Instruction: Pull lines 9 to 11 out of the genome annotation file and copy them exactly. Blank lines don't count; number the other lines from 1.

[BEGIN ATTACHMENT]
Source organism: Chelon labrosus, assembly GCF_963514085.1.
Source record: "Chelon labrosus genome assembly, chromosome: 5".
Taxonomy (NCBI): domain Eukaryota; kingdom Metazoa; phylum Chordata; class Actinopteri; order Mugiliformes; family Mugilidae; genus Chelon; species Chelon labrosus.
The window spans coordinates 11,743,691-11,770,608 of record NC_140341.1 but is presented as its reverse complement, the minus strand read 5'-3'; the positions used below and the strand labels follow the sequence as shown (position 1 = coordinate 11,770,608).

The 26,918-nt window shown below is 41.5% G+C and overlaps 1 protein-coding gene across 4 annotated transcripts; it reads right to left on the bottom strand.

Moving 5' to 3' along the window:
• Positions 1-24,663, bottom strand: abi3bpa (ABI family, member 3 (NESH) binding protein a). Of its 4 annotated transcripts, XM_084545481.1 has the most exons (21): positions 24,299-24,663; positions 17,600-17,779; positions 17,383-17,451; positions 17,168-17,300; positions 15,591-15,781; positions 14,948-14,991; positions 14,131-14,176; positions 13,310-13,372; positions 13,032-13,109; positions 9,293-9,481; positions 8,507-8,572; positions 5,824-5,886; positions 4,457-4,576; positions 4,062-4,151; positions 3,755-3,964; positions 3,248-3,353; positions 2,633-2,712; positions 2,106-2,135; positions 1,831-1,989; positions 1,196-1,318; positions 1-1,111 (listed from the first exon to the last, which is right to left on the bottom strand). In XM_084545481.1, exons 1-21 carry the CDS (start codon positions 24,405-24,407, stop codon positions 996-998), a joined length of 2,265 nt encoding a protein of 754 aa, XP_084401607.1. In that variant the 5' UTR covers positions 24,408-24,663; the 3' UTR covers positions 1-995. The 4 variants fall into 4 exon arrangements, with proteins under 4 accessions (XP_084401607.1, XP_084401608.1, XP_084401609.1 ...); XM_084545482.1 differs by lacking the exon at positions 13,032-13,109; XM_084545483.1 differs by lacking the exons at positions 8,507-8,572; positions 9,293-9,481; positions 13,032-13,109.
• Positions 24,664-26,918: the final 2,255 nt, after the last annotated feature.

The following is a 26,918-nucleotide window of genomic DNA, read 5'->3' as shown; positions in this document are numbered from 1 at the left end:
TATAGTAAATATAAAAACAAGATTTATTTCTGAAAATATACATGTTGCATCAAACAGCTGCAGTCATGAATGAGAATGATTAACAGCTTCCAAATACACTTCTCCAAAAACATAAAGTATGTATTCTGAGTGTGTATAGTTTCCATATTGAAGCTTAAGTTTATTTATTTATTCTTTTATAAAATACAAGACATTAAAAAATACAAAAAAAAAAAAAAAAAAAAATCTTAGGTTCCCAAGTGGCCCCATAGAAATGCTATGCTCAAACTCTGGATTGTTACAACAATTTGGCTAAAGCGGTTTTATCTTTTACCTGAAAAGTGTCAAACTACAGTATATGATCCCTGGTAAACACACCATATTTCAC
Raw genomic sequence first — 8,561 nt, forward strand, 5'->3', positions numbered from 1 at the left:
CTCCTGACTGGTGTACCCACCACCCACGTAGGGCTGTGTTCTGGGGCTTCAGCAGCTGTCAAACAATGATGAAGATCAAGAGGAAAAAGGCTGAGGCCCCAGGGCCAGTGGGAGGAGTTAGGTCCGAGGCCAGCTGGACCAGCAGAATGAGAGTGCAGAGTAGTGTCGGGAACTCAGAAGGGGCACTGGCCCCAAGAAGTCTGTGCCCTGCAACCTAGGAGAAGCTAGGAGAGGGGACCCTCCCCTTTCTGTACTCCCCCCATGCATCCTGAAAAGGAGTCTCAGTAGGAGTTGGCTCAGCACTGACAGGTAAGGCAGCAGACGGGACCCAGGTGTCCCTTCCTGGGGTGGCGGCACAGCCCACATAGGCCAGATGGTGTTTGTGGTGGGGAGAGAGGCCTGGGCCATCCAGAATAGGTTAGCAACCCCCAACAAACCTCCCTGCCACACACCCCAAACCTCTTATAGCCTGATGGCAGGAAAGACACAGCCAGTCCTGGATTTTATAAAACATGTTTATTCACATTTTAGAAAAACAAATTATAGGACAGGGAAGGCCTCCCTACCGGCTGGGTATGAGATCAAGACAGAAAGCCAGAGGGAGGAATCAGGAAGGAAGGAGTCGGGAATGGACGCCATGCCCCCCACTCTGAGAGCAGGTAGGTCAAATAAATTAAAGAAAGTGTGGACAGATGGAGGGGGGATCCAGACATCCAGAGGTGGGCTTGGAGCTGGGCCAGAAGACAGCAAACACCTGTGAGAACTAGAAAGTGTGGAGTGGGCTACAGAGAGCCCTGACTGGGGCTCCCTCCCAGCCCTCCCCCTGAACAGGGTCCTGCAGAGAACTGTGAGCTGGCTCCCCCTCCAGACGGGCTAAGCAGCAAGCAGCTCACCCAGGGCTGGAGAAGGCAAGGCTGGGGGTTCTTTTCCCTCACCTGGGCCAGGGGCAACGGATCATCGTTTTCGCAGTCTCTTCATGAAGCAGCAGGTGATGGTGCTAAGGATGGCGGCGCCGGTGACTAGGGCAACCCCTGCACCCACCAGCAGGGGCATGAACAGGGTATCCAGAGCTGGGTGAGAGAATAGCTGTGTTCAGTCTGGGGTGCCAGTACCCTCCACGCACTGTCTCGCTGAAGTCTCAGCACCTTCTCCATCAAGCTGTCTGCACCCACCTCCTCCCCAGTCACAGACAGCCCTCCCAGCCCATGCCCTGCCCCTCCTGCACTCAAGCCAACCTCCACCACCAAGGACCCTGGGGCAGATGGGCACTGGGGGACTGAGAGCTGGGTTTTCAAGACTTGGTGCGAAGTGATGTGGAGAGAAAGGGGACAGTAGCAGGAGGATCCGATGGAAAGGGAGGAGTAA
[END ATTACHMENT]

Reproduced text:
The following is a 26,918-nucleotide window of genomic DNA, read 5'->3' as shown; positions in this document are numbered from 1 at the left end:
TATAGTAAATATAAAAACAAGATTTATTTCTGAAAATATACATGTTGCATCAAACAGCTGCAGTCATGAATGAGAATGATTAACAGCTTCCAAATACACTTCTCCAAAAACATAAAGTATGTATTCTGAGTGTGTATAGTTTCCATATTGAAGCTTAAGTTTATTTATTTATTCTTTTATAAAATACAAGACATTAAAAAATACAAAAAAAAAAAAAAAAAAAAATCTTAGGTTCCCAAGTGGCCCCATAGAAATGCTATGCTCAAACTCTGGATTGTTACAACAATTTGGCTAAAGCGGTTTTATCTTTTACCTGAAAAGTGTCAAACTACAGTATATGATCCCTGGTAAACACACCATATTTCAC
Raw genomic sequence first — 8,561 nt, forward strand, 5'->3', positions numbered from 1 at the left: